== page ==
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flight; it is trodden under foot. Then the
remaining loaves are pelted about and destroyed,
and the beef bones and lumps of meat are used as
missiles. At this crisis, a great mind in the mob
discovers the value of the crackers (biscuits),
and, in a moment, two hundred of them are
skimming the airflying strong and swift, breaking
painfully on noses and cheek-bones, hats and
eyes. Lastly, a ruder nature suggests that the
biscuit barrels are not altogether useless, and
away they go into the air, falling with a crash
like shells, and eliciting fights wherever they
fall; one poor wretch is bonneted by a barrel,
and when he draws it off, the nails, in the inside
staves, have cut his face terribly; in a moment
out go his fists, striking whoever is near him.
Then the police, dreading the appearance of
knives, break in and disperse the turbulent
mob, and slowly the great assembly breaks and
falls away.

That night we had another procession: not
merely the seedy thirty thousand who that
morning assembled to eat the Douglas calf in
the woods of Jones, but all the seething millions
of New York audits suburb cities, Brooklyn, New
Jersey, and Hoboken: all to shout for Lincoln.

When I left my hotel a little before midnight,
and looked down the street, there were
moving forests of torches advancing towards
me from every point of the compass. Gradually
they grew, these undulating lines of twin stars,
from mere pins' heads of light to radiating suns,
with rays and halos of their own. They advanced
under starry arcs of discharged fireworks,
under blue irradiations of Roman candles, projectiles
that burst in the air like luminous rifle-bullets.
Champ! went the New Jersey band,
defiling down one strand. Champ! champ! went
the Brooklyn band, debouching into Broadway.
Clash! Champ! champ! went the Hoboken
band, meeting them full butt, and greeting them
with " tiger" shouts, hei-hei-ing, and brazen
welcome, and booms of tightened parchment.
Now came on marching serried batallions of
"Wideawakes," the flower of the New York
youth. They marched two abreast, the officers
wearing badges, and ribbons, and crimson scarfs,
and each regiment with its fiery crimson colours.
Each Wideawake wore a cape of oilskin, painted
a vermilion colour, in addition to a shako,
covered also with red oilskin. Each bore in his
right hand a pole about five feet long, having a
swinging tin oil lamp fastened in a frame at one
end. There were whole companies with blue
lamps, and others with red, so that, as they
marched in perfect military array, wheeling and
changing front with the mechanism of the soldier,
they had the appearance of a Chinese Feast of
Lanterns.

These Wideawakes are the terror of the
South, and of the democrats generally, through-
out America. It is supposed they are really
Abolitionist volunteers in disguise, and the violent
opposition papers say that their rods and
lanterns point to future murders and incendiarism.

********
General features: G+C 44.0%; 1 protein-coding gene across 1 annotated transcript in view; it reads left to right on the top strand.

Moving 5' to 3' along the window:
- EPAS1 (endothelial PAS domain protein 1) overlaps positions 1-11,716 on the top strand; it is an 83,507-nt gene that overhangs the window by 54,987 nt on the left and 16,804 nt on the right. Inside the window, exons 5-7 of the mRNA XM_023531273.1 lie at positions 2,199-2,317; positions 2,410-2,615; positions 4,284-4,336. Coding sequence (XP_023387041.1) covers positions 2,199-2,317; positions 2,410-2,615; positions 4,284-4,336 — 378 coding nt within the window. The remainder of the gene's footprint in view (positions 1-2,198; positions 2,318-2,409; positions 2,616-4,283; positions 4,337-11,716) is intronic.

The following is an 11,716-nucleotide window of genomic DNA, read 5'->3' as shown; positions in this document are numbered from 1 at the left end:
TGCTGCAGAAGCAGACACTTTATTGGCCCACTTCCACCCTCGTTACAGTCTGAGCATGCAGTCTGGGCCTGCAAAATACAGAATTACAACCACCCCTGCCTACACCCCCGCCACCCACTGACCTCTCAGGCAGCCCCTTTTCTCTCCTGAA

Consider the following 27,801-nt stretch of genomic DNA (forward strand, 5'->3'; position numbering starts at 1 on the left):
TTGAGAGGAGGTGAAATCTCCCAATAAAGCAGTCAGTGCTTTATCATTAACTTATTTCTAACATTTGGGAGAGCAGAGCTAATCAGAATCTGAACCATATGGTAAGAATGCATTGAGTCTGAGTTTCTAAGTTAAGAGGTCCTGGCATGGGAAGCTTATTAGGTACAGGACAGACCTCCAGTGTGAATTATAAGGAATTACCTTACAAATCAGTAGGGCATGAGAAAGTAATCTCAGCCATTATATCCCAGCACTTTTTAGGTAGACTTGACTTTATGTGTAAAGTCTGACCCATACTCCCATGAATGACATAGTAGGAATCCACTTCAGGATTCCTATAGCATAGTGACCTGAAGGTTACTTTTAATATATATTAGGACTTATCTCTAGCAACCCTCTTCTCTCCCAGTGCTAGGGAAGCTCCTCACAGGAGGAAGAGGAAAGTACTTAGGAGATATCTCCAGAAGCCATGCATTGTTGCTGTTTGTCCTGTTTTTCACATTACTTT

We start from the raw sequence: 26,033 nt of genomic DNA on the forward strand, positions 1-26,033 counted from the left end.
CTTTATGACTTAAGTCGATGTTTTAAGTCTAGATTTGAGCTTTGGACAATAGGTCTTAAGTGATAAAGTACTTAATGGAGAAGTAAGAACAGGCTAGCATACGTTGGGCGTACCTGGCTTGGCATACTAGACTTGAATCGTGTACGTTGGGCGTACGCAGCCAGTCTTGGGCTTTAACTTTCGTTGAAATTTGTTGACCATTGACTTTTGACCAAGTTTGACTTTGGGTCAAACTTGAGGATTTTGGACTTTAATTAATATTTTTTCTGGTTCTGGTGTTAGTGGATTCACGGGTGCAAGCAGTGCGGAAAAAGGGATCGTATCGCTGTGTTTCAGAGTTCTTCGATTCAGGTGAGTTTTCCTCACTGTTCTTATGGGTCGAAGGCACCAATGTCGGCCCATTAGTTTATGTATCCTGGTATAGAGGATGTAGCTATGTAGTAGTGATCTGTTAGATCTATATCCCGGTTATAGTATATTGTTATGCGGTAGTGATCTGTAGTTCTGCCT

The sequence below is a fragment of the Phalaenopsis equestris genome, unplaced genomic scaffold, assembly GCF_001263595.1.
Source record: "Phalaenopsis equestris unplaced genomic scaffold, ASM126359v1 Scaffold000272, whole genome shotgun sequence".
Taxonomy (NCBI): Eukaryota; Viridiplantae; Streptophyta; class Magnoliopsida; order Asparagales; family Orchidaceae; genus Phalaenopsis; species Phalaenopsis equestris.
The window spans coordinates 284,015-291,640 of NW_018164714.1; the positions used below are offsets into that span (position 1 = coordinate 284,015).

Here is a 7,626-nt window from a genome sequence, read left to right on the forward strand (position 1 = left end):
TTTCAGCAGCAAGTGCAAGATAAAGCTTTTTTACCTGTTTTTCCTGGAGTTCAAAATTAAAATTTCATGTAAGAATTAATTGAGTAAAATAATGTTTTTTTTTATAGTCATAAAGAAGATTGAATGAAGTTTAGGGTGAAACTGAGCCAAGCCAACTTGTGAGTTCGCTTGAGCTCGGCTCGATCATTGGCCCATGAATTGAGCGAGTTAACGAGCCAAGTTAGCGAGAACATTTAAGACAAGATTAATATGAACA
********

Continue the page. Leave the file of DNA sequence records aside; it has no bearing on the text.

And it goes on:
They have recently had, even in New York, very
bloody conflicts with democratic mobs.

Now, the cannon round the statue of Washington,
up towards the Fifth Avenue, bellowed
to the welkin, and made the very stars wink, as
if they were sneezing at the sulphurous smell.
Now, all the clubs drew up in square under
the balcony of the St. Nicholas Hotel. Roman
candles were fired and broke into blue stare,
while the rockets blossomed high up in the sky,
and cast down showers of fiery primroses.
Bangchamp! went the bands, and " Hei!—
hei!!—HEI!!!" shouted the men in the red
capes. The great Lincoln banner, that waved
heavily across Broadway, grew transparent and
golden with the torchlight.

"Three cheers for Lincoln!"

"Three groans for Douglas!"

"Three cheers and a tiger for Seward, and
three hisses for Tammany Hall and the Soft
Shells!"

Now a hush, partly broken by the approach
of a band newly landed from Albany a hush as
a little knot of men appeared on the balcony, and
waved their hands to deprecate shouts.

"Mr. Elias Pidgeonbarley, from Missouri!"

Shouts enough to awaken Washington in his
rude tomb on the banks of the Potomac. Fresh
thunders of cannon, fresh rains of blue stars
from the Roman candles, fresh tigers, fresh
marching, fresh shouts of "Let her rip!" and
"That's good!" and "Sail on!" as some five
thousand voices roared out an election song, of
which I subjoin the first verse:

"I hearkened in the east, and I hearkened in the
west,

And I heard a fifing and a drumming;

And my heart bobbed up, in the middle of my
breast,
For I knew that the people were a-coming.
Then pull off your coat, and roll up your
sleeve,
Abe and the people are a-coming,
Oh, pull off your coat, and roll up your
sleeve,
For LINCOLN AND THE PEOPLE ARE
A-COMING, I BELIEVE!"

MR. CHARLES DICKENS'S READINGS.
On THURSDAY EVENING, April 11th, the
CHRISTMAS CAROL AND MRS. CAMP;
And on THUESDAT EVENING, April 18th,
LITTLE DOMBEY AND THE TRIAL
FROM PICKWICK,
At ST. JAMES'S HALL, Piccadilly.

Now ready, price 5s. 6d., bound in cloth,
THE FOURTH VOLUME
OF
ALL THE YEAR ROUND.
Containing from Nos. 77 to 100, both inclusive, and
the Extra Double Number for Christmas.
The preceding Volumes are always to be had.


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